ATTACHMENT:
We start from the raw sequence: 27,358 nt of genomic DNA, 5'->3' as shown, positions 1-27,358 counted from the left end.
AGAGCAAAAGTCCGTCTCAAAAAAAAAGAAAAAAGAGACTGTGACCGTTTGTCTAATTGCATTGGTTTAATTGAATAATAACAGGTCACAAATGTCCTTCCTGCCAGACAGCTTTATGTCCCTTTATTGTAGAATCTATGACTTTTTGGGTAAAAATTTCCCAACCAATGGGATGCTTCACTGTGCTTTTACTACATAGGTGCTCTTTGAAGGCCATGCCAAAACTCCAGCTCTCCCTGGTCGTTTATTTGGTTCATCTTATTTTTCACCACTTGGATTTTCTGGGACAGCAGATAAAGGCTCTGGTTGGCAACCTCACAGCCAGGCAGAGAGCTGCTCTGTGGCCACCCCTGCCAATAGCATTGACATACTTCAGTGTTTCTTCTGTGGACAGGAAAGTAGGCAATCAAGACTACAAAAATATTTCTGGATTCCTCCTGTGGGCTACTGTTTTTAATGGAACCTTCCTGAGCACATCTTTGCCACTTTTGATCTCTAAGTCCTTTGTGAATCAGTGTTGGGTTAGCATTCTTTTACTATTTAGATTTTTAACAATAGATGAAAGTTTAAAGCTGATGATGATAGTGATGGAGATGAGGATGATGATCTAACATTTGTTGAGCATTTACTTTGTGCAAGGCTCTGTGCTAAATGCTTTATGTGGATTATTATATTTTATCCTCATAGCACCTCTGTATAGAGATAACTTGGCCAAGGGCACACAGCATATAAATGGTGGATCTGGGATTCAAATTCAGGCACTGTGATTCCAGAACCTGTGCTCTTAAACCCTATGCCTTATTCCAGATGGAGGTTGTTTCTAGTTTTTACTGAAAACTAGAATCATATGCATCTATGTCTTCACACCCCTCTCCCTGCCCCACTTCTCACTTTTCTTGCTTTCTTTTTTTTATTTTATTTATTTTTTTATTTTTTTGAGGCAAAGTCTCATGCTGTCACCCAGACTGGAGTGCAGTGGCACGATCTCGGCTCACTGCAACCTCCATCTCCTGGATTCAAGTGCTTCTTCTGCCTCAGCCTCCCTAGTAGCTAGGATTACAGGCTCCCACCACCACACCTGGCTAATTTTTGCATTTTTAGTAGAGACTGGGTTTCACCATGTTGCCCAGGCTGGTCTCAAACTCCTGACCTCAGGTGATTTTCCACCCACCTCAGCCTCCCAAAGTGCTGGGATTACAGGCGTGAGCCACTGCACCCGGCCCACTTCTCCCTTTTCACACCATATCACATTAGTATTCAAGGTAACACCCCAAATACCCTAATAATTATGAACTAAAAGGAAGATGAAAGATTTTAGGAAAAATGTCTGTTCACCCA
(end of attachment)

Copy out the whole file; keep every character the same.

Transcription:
We start from the raw sequence: 27,358 nt of genomic DNA, 5'->3' as shown, positions 1-27,358 counted from the left end.
AGAGCAAAAGTCCGTCTCAAAAAAAAAGAAAAAAGAGACTGTGACCGTTTGTCTAATTGCATTGGTTTAATTGAATAATAACAGGTCACAAATGTCCTTCCTGCCAGACAGCTTTATGTCCCTTTATTGTAGAATCTATGACTTTTTGGGTAAAAATTTCCCAACCAATGGGATGCTTCACTGTGCTTTTACTACATAGGTGCTCTTTGAAGGCCATGCCAAAACTCCAGCTCTCCCTGGTCGTTTATTTGGTTCATCTTATTTTTCACCACTTGGATTTTCTGGGACAGCAGATAAAGGCTCTGGTTGGCAACCTCACAGCCAGGCAGAGAGCTGCTCTGTGGCCACCCCTGCCAATAGCATTGACATACTTCAGTGTTTCTTCTGTGGACAGGAAAGTAGGCAATCAAGACTACAAAAATATTTCTGGATTCCTCCTGTGGGCTACTGTTTTTAATGGAACCTTCCTGAGCACATCTTTGCCACTTTTGATCTCTAAGTCCTTTGTGAATCAGTGTTGGGTTAGCATTCTTTTACTATTTAGATTTTTAACAATAGATGAAAGTTTAAAGCTGATGATGATAGTGATGGAGATGAGGATGATGATCTAACATTTGTTGAGCATTTACTTTGTGCAAGGCTCTGTGCTAAATGCTTTATGTGGATTATTATATTTTATCCTCATAGCACCTCTGTATAGAGATAACTTGGCCAAGGGCACACAGCATATAAATGGTGGATCTGGGATTCAAATTCAGGCACTGTGATTCCAGAACCTGTGCTCTTAAACCCTATGCCTTATTCCAGATGGAGGTTGTTTCTAGTTTTTACTGAAAACTAGAATCATATGCATCTATGTCTTCACACCCCTCTCCCTGCCCCACTTCTCACTTTTCTTGCTTTCTTTTTTTTATTTTATTTATTTTTTTATTTTTTTGAGGCAAAGTCTCATGCTGTCACCCAGACTGGAGTGCAGTGGCACGATCTCGGCTCACTGCAACCTCCATCTCCTGGATTCAAGTGCTTCTTCTGCCTCAGCCTCCCTAGTAGCTAGGATTACAGGCTCCCACCACCACACCTGGCTAATTTTTGCATTTTTAGTAGAGACTGGGTTTCACCATGTTGCCCAGGCTGGTCTCAAACTCCTGACCTCAGGTGATTTTCCACCCACCTCAGCCTCCCAAAGTGCTGGGATTACAGGCGTGAGCCACTGCACCCGGCCCACTTCTCCCTTTTCACACCATATCACATTAGTATTCAAGGTAACACCCCAAATACCCTAATAATTATGAACTAAAAGGAAGATGAAAGATTTTAGGAAAAATGTCTGTTCACCCA